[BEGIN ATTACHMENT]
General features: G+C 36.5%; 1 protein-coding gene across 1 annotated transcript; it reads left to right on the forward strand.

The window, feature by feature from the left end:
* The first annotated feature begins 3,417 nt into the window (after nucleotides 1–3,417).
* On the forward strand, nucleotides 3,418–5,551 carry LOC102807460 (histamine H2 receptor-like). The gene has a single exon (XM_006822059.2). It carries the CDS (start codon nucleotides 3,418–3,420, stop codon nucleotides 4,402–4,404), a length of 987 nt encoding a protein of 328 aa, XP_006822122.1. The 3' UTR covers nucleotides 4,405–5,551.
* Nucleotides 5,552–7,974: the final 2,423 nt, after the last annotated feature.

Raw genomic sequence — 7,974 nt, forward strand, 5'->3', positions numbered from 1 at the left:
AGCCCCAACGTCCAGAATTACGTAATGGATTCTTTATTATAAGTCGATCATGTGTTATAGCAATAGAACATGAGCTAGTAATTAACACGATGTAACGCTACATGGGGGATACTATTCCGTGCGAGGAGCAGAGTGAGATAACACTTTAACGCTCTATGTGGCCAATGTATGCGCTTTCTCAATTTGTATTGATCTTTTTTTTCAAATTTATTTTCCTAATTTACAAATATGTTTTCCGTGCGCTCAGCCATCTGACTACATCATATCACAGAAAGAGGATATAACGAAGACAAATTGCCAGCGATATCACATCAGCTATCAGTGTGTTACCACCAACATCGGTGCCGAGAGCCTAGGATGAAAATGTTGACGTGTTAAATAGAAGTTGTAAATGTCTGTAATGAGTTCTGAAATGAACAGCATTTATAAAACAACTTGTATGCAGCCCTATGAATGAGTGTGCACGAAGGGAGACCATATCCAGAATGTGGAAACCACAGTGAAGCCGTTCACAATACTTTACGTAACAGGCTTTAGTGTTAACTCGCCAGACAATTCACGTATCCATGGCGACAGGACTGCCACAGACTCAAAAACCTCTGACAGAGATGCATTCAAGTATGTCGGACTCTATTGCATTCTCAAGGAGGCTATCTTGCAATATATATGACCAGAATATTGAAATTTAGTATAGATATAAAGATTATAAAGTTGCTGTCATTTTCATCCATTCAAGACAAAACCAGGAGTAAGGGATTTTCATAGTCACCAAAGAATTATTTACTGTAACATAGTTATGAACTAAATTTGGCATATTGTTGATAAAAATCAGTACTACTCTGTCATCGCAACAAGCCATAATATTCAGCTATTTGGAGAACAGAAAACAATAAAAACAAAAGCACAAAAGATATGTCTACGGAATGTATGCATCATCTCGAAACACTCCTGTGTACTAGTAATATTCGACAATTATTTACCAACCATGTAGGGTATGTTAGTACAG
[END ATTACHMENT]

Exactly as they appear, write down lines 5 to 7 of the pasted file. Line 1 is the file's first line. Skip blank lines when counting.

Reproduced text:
* Nucleotides 5,552–7,974: the final 2,423 nt, after the last annotated feature.

Raw genomic sequence — 7,974 nt, forward strand, 5'->3', positions numbered from 1 at the left:
AGCCCCAACGTCCAGAATTACGTAATGGATTCTTTATTATAAGTCGATCATGTGTTATAGCAATAGAACATGAGCTAGTAATTAACACGATGTAACGCTACATGGGGGATACTATTCCGTGCGAGGAGCAGAGTGAGATAACACTTTAACGCTCTATGTGGCCAATGTATGCGCTTTCTCAATTTGTATTGATCTTTTTTTTCAAATTTATTTTCCTAATTTACAAATATGTTTTCCGTGCGCTCAGCCATCTGACTACATCATATCACAGAAAGAGGATATAACGAAGACAAATTGCCAGCGATATCACATCAGCTATCAGTGTGTTACCACCAACATCGGTGCCGAGAGCCTAGGATGAAAATGTTGACGTGTTAAATAGAAGTTGTAAATGTCTGTAATGAGTTCTGAAATGAACAGCATTTATAAAACAACTTGTATGCAGCCCTATGAATGAGTGTGCACGAAGGGAGACCATATCCAGAATGTGGAAACCACAGTGAAGCCGTTCACAATACTTTACGTAACAGGCTTTAGTGTTAACTCGCCAGACAATTCACGTATCCATGGCGACAGGACTGCCACAGACTCAAAAACCTCTGACAGAGATGCATTCAAGTATGTCGGACTCTATTGCATTCTCAAGGAGGCTATCTTGCAATATATATGACCAGAATATTGAAATTTAGTATAGATATAAAGATTATAAAGTTGCTGTCATTTTCATCCATTCAAGACAAAACCAGGAGTAAGGGATTTTCATAGTCACCAAAGAATTATTTACTGTAACATAGTTATGAACTAAATTTGGCATATTGTTGATAAAAATCAGTACTACTCTGTCATCGCAACAAGCCATAATATTCAGCTATTTGGAGAACAGAAAACAATAAAAACAAAAGCACAAAAGATATGTCTACGGAATGTATGCATCATCTCGAAACACTCCTGTGTACTAGTAATATTCGACAATTATTTACCAACCATGTAGGGTATGTTAGTACAG